I decided to re-read Franny and Zooey this year during Lent because of the spiritual lesson Franny learns in the story. She has become obsessed with saying "The Jesus Prayer", Lord Jesus Christ, have mercy on me, which she has learned from the Pilgrim book.  But she has been praying it as a religious mantra, as opposed to a loving request, and without understanding the point of it.

Zooey helps her understand that the Jesus Prayer is about finding unity with God, and that all humankind deserves our love and respect.  He tells her:

We're carrying the Kingdom of Heaven around with us, inside...I swear to you, you're missing the whole point of the Jesus Prayer.  The Jesus Prayer has one aim, and one aim only.  To endow the person who says it with Christ-Consciousness.  Not to set up some cozy, holier-than-thou trysting place with some sticky, adorable divine personage who'll take you in his arms and relieve you of all your duties and make all your nasty Weltschmerzen ["evils of the world"] and Professor Tuppers go away and never come back...

And isn't this the point of Lent?  We strive to come back to God and the mercy that He offers to us through His Son Jesus, who will "trample down death by death" on Pascha!

Last night I attended the beautiful Orthodox Liturgy of Pre-Sanctified Gifts, a mid-week Lenten Eucharistic service.  My ears perked up as my brother - the priest at my mom's parish - quietly spoke the barely-audible words, "Through the prayers of the Holy Fathers, Lord Jesus Christ have mercy on us," over and over, while he solemnly transferred the pre-sanctified gifts to the holy altar table, his head covered in reverence.  The congregation quietly knelt in prostration, then rose, as the choir intoned: 

Now the powers of heaven do serve invisibly with us. 
Lo, the King of Glory enters. 
Lo, the mystical sacrifice is upborne, fulfilled. 
Let us draw near in faith and love, and become communicants of life eternal. 
Alleluia, Alleluia, Alleluia.

You can read my past post about the children's book The Jesus Prayer and Me, here.

Sunday, March 29, 2015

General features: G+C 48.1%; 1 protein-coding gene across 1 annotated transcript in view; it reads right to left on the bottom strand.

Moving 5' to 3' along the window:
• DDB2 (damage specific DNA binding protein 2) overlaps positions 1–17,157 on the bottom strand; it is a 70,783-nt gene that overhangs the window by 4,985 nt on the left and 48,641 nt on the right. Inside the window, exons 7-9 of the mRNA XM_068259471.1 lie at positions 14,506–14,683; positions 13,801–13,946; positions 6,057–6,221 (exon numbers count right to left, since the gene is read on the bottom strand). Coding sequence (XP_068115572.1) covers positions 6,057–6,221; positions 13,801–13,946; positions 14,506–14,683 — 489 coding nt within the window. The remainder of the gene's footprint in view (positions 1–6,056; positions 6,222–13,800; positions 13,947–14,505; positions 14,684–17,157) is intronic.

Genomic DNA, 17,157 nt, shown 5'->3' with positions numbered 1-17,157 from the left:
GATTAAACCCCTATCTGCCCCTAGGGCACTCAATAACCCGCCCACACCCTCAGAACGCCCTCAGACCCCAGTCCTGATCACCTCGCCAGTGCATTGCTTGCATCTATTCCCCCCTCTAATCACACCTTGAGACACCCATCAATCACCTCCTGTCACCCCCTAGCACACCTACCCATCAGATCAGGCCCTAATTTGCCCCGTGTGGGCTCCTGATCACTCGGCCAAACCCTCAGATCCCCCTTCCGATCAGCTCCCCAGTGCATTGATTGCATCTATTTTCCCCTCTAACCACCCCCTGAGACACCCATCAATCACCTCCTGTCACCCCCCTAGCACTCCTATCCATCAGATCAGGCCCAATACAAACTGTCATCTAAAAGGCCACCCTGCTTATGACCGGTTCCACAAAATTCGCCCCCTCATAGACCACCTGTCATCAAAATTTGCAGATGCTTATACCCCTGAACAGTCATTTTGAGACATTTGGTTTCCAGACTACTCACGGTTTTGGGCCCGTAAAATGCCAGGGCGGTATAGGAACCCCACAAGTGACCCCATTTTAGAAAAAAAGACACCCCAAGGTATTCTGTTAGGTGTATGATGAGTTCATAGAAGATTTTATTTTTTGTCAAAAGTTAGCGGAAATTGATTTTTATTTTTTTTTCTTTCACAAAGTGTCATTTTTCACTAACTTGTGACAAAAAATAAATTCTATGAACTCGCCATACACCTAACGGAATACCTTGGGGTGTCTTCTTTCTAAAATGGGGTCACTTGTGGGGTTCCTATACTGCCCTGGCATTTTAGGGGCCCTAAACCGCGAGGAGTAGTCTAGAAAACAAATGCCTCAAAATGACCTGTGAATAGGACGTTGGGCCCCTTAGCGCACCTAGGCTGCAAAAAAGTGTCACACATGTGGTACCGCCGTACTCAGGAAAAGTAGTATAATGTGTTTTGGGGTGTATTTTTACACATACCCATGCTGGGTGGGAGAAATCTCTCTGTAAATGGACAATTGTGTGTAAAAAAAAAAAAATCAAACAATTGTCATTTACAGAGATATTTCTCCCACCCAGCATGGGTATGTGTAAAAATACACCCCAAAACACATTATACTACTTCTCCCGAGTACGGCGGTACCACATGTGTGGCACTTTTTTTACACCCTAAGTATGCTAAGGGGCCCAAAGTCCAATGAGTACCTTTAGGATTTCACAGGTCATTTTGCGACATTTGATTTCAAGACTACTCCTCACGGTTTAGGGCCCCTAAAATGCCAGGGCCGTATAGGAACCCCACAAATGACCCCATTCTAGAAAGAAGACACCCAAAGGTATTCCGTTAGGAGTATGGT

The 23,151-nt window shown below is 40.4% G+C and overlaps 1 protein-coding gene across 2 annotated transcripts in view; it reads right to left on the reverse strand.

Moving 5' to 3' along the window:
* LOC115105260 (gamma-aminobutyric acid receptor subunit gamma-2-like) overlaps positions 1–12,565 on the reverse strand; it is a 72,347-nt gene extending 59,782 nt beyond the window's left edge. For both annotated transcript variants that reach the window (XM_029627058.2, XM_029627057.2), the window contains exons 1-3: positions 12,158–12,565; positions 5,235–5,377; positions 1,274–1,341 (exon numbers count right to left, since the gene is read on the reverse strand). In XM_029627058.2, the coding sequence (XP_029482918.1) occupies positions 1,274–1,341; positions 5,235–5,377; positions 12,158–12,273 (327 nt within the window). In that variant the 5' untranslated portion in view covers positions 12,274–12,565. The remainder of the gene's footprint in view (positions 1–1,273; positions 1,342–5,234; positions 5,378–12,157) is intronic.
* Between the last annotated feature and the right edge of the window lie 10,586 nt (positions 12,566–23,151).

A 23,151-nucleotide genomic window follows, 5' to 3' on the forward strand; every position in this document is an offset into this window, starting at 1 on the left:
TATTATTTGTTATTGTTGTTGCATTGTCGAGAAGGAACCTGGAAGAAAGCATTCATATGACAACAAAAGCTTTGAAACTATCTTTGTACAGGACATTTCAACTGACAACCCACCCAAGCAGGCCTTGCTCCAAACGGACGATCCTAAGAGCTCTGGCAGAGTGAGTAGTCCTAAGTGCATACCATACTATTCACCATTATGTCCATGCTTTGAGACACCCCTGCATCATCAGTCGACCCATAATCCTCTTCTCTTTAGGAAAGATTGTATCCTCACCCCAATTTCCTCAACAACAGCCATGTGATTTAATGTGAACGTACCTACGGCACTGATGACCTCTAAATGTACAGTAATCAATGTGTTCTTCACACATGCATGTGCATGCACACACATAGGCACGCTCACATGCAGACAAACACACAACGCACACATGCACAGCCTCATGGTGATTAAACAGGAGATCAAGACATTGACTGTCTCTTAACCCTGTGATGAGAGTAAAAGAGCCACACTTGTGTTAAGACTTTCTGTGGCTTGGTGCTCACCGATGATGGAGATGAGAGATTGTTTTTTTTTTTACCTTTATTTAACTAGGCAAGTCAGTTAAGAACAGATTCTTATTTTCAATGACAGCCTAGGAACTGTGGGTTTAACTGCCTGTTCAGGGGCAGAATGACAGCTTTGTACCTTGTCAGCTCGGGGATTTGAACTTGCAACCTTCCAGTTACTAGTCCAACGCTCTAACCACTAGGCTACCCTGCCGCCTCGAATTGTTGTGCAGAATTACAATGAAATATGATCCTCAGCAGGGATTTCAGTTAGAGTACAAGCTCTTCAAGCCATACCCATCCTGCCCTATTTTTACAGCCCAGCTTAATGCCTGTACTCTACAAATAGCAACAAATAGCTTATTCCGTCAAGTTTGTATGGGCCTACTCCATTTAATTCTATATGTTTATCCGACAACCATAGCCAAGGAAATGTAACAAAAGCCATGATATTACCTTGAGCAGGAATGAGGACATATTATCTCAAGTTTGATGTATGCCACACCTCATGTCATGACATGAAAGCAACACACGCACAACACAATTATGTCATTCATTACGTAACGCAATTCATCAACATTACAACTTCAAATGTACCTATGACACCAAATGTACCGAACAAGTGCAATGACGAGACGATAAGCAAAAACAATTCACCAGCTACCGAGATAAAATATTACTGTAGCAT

A Poem for March, as April Comes Knocking...by Emily Dickinson

photo source

Dear March - Come In! 
by Emily Dickinson (1830 - 1886) 

Dear March - come in! 
How glad I am! 
I looked for you before.
Put down your hat -
You must have walked - 
How out of breath you are!
Dear March, how are you?
And the rest? 
Did you leave Nature well?
Oh March, come right upstairs with me, 
I have so much to tell! 

I got your letter, and the bird's; 
The maples never knew 
That you were coming - I declare - 
How red their faces grew! 
But March, forgive me - 
And all those hills 
You left for me to hue;
There was no purple suitable;
You took it all with you.

Who knocks? That April!
Lock the door!
I will not be pursued!
He stayed away a year to call,
When I am occupied.
But trifles look so trivial  
As soon as you have come,   
That blame is just as dear as praise
And praise as mere as blame.

Born in 1830 in Massachusetts, Emily Dickinson lived in almost total physical isolation from the outside world and is now considered, along with Walt Whitman, the founder of a uniquely American poetic voice.

Saturday, March 28, 2015

Pascha Book Giveaway Winner...

Thanks to all who left comments and entered my Pascha Giveaway!
Congratulations to Robin Levy!  She is the winner today, chosen by list randomizer (courtesy of random.org), for my giveaway book Meditations for Pascha.

Tuesday, March 24, 2015

A New Children's Book for Pascha (and a Giveaway Book of Eastertide Devotions for Moms)